IMF: US oil sector and price crisis

The International Monetary Fund (IMF) released a report that includes an analysis of the U.S. oil sector’s reaction to the global price crisis.

In addition to the fact that increased private investment in oil and gas in the United States has the potential to alleviate energy markets, the dominant type of production in the United States (hydraulic fracturing) may increase more rapidly than elsewhere.

Typically, according to the IMF, a 10% increase in oil and gas prices adds about 2.5% to U.S. oil and gas investment in the first year and 5% cumulatively after two years.

Given that the time between investment and production is about six months for shale oil and gas, these investments have the potential to translate quickly into increased energy production.

However, capital spending lags previous responses to rising prices.

Industry contacts reported that they expect capital spending to grow by around 5-10% in 2022 and 2023 (an increase that has largely been sustained following the Russian invasion of Ukraine).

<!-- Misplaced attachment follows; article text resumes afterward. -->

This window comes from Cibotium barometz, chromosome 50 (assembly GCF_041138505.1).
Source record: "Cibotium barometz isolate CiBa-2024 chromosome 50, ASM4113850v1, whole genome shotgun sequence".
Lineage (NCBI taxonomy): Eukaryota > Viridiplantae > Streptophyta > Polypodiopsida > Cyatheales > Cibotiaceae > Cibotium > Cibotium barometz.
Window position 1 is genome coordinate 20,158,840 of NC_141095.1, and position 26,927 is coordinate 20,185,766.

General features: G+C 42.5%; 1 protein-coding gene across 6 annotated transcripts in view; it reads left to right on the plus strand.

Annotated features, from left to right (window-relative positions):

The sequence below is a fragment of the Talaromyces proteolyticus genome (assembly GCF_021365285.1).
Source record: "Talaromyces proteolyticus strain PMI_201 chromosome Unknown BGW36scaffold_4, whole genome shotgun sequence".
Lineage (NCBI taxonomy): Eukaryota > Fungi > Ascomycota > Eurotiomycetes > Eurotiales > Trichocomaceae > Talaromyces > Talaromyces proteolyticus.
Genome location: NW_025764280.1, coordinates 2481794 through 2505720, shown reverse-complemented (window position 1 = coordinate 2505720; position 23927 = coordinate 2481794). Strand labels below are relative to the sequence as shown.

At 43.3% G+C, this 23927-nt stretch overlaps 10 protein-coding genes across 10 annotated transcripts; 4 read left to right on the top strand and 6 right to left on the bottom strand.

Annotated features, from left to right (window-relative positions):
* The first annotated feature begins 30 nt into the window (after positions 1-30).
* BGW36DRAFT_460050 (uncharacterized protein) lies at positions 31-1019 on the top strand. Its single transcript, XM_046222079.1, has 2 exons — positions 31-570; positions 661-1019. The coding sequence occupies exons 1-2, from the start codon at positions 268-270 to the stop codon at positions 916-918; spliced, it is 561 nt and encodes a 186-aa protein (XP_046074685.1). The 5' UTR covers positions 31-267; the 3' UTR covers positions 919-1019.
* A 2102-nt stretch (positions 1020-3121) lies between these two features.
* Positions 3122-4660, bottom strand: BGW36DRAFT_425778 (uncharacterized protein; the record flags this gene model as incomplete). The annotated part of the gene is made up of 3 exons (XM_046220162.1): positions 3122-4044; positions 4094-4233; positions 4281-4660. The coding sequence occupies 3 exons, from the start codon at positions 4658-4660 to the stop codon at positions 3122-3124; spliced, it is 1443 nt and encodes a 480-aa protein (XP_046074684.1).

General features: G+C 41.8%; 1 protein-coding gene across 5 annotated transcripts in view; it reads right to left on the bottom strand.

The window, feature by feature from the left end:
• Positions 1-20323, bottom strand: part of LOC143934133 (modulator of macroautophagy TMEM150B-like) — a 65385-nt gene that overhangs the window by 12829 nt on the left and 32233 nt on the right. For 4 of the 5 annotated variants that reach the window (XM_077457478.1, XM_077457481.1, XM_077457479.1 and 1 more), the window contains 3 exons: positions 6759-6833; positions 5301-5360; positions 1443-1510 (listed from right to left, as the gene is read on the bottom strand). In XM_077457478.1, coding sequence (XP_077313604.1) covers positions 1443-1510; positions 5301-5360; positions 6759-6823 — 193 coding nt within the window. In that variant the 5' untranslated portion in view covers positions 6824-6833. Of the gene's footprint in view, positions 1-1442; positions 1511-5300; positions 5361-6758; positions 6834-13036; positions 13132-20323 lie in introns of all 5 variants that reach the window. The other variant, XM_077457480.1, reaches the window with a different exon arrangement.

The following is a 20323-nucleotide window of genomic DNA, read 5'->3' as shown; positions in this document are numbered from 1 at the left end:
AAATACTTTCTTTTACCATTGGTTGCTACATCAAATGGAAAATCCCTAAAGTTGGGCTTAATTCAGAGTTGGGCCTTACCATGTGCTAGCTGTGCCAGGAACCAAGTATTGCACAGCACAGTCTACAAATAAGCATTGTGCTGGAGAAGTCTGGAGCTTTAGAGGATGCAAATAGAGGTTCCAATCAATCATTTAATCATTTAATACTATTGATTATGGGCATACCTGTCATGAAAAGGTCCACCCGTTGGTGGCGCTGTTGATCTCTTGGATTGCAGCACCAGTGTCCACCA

Oil production forecasts also undergo modest changes.

Having gone through several booms and busts, the oil sector’s business plans are constrained by investors’ unwillingness to increase leverage or reduce dividend payments to finance new projects.

This is despite the fact that current prices are well above break-even costs in most wells.

As a result, the IMF indicates that SOEs typically reinvest only 30-50% of their free cash flow in new projects.

Shortages of labor and equipment (e.g., steel pipe) have exacerbated cost inflation and delayed some projects.

At the same time, constraints on capital availability due to environmental, social and governance regulations may also play a role.


Natural gas exports are particularly capacity constrained.

LNG terminal projects require long-term purchase commitments from buyers.

However, European buyers are reluctant to make such commitments due to cost considerations and the uncertain pace of the transition to low-carbon energy sources.

Even with contracts in place, and with accelerated approval and construction, a new terminal would take two or more years to become operational.

Insufficient pipeline capacity may be another near-term hurdle (especially in the Appalachian Basin).

Despite these problems, the IMF expects LNG export capacity from the United States to grow 18% this year and could double by 2030 (based on terminal projects already approved).


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